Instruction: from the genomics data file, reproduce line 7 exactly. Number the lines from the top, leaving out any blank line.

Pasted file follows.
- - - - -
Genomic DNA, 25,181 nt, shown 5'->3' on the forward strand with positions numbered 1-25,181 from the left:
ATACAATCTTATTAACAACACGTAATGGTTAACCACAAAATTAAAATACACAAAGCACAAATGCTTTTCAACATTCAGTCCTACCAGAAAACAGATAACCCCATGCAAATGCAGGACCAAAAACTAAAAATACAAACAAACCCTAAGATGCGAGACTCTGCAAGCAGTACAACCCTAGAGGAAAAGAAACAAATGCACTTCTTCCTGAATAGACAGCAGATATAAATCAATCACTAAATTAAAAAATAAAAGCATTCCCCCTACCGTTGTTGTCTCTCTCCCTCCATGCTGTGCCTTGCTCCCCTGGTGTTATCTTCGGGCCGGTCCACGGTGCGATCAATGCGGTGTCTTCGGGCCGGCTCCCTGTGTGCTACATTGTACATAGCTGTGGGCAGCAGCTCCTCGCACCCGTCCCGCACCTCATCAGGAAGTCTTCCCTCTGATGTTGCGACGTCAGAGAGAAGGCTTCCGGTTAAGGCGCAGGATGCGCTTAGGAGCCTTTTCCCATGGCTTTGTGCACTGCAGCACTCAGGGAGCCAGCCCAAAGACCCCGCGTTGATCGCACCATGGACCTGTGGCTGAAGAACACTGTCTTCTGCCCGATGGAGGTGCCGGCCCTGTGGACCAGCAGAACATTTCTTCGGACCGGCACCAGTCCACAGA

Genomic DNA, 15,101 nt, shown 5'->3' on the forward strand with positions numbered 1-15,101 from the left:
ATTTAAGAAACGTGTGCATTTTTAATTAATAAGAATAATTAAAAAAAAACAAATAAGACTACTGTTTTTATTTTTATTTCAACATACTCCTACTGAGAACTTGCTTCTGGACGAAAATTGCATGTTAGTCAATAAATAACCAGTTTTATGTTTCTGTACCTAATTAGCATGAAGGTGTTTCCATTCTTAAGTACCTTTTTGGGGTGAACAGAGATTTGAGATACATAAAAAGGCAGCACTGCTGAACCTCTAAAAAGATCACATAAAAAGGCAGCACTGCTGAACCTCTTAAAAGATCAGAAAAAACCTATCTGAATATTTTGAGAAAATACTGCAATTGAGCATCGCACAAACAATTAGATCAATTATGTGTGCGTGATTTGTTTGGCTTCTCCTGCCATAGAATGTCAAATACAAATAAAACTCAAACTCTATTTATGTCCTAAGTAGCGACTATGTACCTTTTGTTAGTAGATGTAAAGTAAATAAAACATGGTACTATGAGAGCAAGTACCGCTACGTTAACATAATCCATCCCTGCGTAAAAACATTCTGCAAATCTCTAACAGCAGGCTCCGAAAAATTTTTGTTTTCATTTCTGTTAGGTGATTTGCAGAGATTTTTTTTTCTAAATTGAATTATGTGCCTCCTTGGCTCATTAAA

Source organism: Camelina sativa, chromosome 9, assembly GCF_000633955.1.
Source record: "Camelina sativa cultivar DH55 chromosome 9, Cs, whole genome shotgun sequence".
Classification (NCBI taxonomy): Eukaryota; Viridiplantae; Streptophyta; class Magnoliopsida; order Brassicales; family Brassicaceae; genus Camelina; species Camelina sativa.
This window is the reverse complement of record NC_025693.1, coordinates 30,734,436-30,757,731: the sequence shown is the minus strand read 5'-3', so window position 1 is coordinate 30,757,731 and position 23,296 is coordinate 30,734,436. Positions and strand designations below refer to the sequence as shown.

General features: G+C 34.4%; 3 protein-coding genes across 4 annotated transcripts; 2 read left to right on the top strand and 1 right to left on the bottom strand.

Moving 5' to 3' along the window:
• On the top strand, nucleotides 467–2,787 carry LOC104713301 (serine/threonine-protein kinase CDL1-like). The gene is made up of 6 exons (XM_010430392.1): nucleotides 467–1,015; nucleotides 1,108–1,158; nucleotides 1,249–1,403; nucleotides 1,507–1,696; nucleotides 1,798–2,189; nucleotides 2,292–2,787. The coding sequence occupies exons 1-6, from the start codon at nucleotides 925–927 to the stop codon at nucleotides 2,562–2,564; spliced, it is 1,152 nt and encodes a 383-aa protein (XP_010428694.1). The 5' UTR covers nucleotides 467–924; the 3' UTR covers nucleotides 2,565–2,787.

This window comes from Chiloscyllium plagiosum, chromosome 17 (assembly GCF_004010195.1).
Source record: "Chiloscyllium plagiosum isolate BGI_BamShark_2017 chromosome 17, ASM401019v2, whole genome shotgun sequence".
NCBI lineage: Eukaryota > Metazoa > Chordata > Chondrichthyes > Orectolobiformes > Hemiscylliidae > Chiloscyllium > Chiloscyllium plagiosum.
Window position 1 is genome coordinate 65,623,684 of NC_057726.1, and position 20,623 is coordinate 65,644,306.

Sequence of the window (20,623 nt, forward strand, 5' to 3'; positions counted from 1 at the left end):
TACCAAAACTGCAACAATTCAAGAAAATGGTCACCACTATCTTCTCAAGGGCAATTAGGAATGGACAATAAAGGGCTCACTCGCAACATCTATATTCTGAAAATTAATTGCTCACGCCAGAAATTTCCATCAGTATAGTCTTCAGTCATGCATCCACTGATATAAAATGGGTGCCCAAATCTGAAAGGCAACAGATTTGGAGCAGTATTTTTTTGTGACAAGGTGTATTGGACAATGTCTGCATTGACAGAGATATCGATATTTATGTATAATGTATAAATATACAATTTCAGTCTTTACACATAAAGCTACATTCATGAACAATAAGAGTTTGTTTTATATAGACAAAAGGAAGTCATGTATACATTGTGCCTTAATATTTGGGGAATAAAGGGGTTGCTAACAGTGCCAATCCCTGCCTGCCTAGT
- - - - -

Classification (NCBI taxonomy): Eukaryota; Viridiplantae; Streptophyta; class Magnoliopsida; order Brassicales; family Brassicaceae; genus Camelina; species Camelina sativa.